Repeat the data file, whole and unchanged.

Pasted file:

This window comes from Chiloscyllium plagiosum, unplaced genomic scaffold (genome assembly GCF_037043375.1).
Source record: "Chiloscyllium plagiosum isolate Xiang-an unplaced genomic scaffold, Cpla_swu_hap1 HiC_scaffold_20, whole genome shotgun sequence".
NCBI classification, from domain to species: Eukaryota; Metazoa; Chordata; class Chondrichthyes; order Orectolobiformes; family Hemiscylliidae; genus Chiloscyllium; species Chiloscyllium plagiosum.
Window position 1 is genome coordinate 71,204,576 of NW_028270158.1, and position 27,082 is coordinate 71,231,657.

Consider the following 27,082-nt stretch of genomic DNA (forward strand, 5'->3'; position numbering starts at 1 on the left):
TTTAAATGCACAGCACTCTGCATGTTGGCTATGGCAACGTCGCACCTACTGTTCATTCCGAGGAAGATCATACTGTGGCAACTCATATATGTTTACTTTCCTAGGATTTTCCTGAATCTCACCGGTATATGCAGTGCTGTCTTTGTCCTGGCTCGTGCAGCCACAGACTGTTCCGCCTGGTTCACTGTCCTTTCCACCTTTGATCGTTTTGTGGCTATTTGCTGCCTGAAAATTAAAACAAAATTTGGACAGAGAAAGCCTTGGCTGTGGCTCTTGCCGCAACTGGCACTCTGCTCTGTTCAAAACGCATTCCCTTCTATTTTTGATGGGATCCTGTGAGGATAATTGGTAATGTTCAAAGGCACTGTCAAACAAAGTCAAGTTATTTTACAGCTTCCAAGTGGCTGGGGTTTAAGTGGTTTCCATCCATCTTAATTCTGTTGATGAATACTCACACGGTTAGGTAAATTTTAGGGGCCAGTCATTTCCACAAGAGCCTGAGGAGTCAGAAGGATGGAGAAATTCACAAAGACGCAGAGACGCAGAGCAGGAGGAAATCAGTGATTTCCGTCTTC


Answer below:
This window comes from Chiloscyllium plagiosum, unplaced genomic scaffold (genome assembly GCF_037043375.1).
Source record: "Chiloscyllium plagiosum isolate Xiang-an unplaced genomic scaffold, Cpla_swu_hap1 HiC_scaffold_20, whole genome shotgun sequence".
NCBI classification, from domain to species: Eukaryota; Metazoa; Chordata; class Chondrichthyes; order Orectolobiformes; family Hemiscylliidae; genus Chiloscyllium; species Chiloscyllium plagiosum.
Window position 1 is genome coordinate 71,204,576 of NW_028270158.1, and position 27,082 is coordinate 71,231,657.

Consider the following 27,082-nt stretch of genomic DNA (forward strand, 5'->3'; position numbering starts at 1 on the left):
TTTAAATGCACAGCACTCTGCATGTTGGCTATGGCAACGTCGCACCTACTGTTCATTCCGAGGAAGATCATACTGTGGCAACTCATATATGTTTACTTTCCTAGGATTTTCCTGAATCTCACCGGTATATGCAGTGCTGTCTTTGTCCTGGCTCGTGCAGCCACAGACTGTTCCGCCTGGTTCACTGTCCTTTCCACCTTTGATCGTTTTGTGGCTATTTGCTGCCTGAAAATTAAAACAAAATTTGGACAGAGAAAGCCTTGGCTGTGGCTCTTGCCGCAACTGGCACTCTGCTCTGTTCAAAACGCATTCCCTTCTATTTTTGATGGGATCCTGTGAGGATAATTGGTAATGTTCAAAGGCACTGTCAAACAAAGTCAAGTTATTTTACAGCTTCCAAGTGGCTGGGGTTTAAGTGGTTTCCATCCATCTTAATTCTGTTGATGAATACTCACACGGTTAGGTAAATTTTAGGGGCCAGTCATTTCCACAAGAGCCTGAGGAGTCAGAAGGATGGAGAAATTCACAAAGACGCAGAGACGCAGAGCAGGAGGAAATCAGTGATTTCCGTCTTC